• We need to bring internal awareness to the situation rather than being totally focused on external events. Our inner deeper knowing is the compass that will  help us navigate through what we face in the world outside us.
  • Internal awareness requires us to dial back our busy-ness to a level where we can feel and hear our deep inner being and act from the human virtues that live there: trust, love, value, strength, compassion, will, joy, passion, stillness.

In fact, it’s quite simple. It just won’t be easy.


And in case you’ve forgotten where those words come from

Why not start over?

I have long been interested in the big picture of life and its events. I often ask myself: What is the point? Why am I doing this? What exactly is going on here?

While teaching a college course about issues in consumer economics, I couldn’t confine my curriculum to simply talking about the technicalities of money management and buymanship. It seemed obvious to me that how we think is the driver of the choices we make, and that conscious choices serve us better than mindless ones. So that became my underlying theme as I discussed the practicalities of navigating the consumer culture.

I wrote a book called Conscious Spending, Conscious Life, so it shouldn’t be surprising that I see this pandemic—an event which is affecting everyone on the planet—as part of our human journey of consciousness.

And I’ve been doing energy work for years, learning various methods for clearing my energetic clutter as the practices of energy medicine and psychology have evolved. So dealing with the unseen is familiar to me.

In the blink of an eye…

Here’s what I know to be true in the realm of energy:

  • We are all connected.  See psychiatrist Carl Jung and the collective unconscious, physicist Fritjof Capra and The Web of Life, biologist Rupert Sheldrake and  research on telepathy, journalist Lynne McTaggart’s Intention Experiments.
  • Things can happen in the blink of an eye. Witness the world-wide spread of a new coronavirus, COVID-19.
  • There is an air of mystery. A virus is frustratingly intangible to our usual senses.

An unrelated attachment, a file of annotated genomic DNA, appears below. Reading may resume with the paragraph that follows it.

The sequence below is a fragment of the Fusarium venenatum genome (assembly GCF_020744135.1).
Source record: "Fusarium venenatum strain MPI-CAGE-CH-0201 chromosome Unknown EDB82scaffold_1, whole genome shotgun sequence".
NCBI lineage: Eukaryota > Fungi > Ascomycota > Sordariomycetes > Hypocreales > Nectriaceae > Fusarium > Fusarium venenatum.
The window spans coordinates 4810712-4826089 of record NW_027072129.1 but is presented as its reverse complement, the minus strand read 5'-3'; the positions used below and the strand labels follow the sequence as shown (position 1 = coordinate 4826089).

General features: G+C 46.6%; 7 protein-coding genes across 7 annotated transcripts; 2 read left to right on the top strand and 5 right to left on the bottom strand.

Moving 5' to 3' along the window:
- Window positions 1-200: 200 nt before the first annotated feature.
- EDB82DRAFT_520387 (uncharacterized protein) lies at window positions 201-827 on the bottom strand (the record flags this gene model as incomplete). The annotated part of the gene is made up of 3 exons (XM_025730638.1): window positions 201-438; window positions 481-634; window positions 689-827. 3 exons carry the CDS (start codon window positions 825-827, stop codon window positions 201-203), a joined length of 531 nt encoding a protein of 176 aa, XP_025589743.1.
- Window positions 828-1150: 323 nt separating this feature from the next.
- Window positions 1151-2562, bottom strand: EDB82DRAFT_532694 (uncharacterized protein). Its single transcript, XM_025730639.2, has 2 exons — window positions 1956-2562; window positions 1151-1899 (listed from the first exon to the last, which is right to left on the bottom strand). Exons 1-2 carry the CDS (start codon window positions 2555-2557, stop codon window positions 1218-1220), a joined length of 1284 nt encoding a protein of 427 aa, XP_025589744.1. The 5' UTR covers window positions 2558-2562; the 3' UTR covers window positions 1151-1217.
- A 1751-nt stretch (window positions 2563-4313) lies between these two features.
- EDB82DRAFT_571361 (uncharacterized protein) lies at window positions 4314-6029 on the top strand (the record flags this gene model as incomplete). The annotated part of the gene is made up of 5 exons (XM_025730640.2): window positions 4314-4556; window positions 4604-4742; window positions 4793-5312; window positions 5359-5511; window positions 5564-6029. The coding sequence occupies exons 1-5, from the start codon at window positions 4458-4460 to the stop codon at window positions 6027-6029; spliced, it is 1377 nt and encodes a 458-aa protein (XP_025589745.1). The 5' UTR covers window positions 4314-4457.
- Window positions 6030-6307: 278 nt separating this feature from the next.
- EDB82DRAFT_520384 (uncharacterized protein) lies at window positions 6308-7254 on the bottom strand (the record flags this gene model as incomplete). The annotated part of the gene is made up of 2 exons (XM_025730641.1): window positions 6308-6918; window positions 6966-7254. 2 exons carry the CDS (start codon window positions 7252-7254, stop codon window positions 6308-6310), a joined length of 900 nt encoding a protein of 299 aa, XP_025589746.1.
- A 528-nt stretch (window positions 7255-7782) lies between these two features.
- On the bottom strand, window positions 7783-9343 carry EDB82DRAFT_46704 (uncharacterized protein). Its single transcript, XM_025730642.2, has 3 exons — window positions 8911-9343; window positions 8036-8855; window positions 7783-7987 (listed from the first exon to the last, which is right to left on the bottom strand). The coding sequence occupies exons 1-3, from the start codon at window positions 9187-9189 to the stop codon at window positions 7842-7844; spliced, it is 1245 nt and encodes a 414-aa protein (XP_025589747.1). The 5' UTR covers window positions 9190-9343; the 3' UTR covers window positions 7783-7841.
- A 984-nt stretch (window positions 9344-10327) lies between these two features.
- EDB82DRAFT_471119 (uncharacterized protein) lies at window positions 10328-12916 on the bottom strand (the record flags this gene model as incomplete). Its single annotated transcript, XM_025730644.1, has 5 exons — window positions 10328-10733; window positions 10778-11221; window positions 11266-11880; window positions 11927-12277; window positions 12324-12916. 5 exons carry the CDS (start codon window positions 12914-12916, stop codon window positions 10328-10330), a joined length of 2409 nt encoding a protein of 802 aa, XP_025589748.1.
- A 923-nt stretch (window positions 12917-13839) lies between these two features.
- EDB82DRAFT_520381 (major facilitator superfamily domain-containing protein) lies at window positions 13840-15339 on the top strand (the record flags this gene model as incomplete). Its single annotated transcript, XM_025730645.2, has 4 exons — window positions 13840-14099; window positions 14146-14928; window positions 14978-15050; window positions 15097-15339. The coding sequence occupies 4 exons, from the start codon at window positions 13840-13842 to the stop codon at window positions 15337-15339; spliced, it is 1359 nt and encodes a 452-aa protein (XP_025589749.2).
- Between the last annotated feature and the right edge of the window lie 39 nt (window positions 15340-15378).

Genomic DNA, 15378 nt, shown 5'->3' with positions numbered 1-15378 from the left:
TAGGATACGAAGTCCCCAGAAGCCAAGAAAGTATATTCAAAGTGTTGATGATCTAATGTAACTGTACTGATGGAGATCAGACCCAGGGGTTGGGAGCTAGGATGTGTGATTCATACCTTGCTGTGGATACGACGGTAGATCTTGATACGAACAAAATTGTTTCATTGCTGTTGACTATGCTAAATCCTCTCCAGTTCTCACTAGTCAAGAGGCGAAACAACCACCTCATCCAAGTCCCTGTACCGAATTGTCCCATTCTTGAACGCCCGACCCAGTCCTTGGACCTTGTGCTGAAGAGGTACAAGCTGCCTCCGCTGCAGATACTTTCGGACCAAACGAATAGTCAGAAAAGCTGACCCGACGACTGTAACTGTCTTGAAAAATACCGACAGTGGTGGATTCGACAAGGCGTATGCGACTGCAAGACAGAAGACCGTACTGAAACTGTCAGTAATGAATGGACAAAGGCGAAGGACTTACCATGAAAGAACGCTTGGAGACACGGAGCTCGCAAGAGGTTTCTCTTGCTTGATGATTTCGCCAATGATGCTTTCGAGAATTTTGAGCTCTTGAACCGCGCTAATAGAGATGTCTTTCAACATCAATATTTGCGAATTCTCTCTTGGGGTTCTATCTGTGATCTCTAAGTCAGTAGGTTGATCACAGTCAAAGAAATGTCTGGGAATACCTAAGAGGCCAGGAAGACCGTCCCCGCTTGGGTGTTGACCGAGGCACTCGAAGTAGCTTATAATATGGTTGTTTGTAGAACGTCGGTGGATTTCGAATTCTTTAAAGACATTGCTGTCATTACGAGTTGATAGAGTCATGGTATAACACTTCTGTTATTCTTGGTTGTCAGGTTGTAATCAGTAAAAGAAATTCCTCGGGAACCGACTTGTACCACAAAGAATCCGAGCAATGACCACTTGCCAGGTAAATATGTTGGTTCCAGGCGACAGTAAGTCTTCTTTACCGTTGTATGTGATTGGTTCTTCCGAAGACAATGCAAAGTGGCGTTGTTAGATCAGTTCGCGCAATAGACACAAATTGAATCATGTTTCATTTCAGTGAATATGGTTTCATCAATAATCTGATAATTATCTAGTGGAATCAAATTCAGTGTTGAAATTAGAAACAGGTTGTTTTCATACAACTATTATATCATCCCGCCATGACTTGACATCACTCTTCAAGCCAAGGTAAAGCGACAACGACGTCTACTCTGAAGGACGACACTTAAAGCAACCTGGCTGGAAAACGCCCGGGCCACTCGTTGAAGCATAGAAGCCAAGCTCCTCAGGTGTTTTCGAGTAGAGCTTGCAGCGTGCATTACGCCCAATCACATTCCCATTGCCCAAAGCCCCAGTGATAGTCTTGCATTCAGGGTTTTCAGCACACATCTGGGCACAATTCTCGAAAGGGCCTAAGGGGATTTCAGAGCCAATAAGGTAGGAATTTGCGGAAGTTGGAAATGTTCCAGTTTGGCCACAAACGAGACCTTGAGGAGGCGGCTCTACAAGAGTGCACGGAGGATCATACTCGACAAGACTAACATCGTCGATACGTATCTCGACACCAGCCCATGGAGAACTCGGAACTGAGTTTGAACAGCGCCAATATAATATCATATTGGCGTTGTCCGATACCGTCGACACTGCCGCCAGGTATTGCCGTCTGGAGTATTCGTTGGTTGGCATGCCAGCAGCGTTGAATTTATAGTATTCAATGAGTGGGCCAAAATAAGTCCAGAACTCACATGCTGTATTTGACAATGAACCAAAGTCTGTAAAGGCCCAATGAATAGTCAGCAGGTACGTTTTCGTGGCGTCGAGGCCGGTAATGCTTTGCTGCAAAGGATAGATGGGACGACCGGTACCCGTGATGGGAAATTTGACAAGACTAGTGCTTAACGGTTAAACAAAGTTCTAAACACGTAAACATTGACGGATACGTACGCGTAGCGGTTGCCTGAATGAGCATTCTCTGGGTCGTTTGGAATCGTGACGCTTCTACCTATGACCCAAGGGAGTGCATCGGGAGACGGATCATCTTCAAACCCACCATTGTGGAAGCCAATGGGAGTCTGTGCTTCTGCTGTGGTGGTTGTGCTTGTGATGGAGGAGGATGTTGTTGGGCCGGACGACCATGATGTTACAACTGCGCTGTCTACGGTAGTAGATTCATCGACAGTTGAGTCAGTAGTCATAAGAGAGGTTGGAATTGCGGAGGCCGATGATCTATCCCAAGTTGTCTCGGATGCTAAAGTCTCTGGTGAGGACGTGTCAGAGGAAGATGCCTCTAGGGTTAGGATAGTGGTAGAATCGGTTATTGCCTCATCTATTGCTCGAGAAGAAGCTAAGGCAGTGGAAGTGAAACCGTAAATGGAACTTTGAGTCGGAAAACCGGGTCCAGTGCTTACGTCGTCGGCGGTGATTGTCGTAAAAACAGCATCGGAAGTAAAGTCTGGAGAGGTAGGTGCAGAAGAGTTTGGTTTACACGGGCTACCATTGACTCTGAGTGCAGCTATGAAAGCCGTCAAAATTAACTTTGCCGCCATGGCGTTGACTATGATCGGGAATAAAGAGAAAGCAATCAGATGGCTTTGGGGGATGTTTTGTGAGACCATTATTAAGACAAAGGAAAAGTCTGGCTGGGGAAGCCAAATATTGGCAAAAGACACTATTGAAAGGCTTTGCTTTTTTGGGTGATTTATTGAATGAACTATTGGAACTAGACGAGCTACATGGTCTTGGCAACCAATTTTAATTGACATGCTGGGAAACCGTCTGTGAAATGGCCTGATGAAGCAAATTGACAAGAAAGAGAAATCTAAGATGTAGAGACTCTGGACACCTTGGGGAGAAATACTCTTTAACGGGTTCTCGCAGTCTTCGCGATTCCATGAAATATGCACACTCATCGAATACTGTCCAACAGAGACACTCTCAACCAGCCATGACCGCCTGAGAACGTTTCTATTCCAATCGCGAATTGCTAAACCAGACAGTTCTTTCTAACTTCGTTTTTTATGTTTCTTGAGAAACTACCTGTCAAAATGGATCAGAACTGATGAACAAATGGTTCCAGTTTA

We are being invited…

This crisis is inviting us to transform—our selves, and therefore our world. We have been propelled into a situation we can’t back out of. The only way out is to navigate through. And that navigation depends on engaging our consciousness in ways we wouldn’t have if we’d continued on our old familiar paths.

Caroline Myss is a five-time New York Times bestselling author and internationally renowned speaker in the fields of human consciousness, spirituality and mysticism, health, energy medicine, and the science of medical intuition. All of these areas come together in her big-picture view of what this pandemic is calling forth in us, individually and collectively. She says: “We’re going to evolve out of this. It’s a journey of consciousness—together we have the chance to create a better world.”

Key thoughts from Caroline Myss…

This experience that we are sharing has the elements of the larger context of mystical transformation. 

  • First, the nature of a sacred journey is that we never get to decide when it’s going to start, how it’s going to start, or what will be asked of us. We never get to make that decision – it simply ignites. 
  • The second thing is we never get to choose the components – they just arise out of the setting of our lives. 
  • Third, transformation accompanies some kind of trauma. There is something that has to be changed.
We have to now go into deep reflection and ask:
  • What is it within myself that I need to transform?
  • What is the person I need to be as I go forward for the rest my life?
  • Is there a part of me that instead of being a hoarder, could I be more generous?
  • Instead of being impatient, can I be a better listener?
  • Instead of wanting to be first, can I embrace being second?

What is it in you that needs transformation? Because there’s something in all of us that needs transformation. Otherwise we wouldn’t need to be here now.

Energy Psychology

I took basic psychology courses at university but it wasn’t until much later that energy psychology made its way into my life. In 1988, I was looking for answers to one of my children’s learning issues. I heard that Rob Williams, a psychologist from Colorado, was offering a weekend workshop in Psychological Kinesiology (now called Psych-K).

A mother looking for answers will go outside her comfort zone, so I signed up. It was a combination of Edu-K, Brain Gym, and muscle testing, as I recall. This was all pretty new to me, but I dived in. Continue reading

I found it. Thank goodness!

3 blog im puzzle pdf to jpeg

I finally had help, and could actually believe that recovery was possible. This was ten years post-thyroidectomy, eight months after a hysterectomy to remove endometrial cancer, and four months since the internist had advised me that the only answer for my struggling body was to exercise more and eat less—nothing about quality of food, just to count calories. What a relief to have just spent 90 minutes with a doctor who was on my wavelength! Continue reading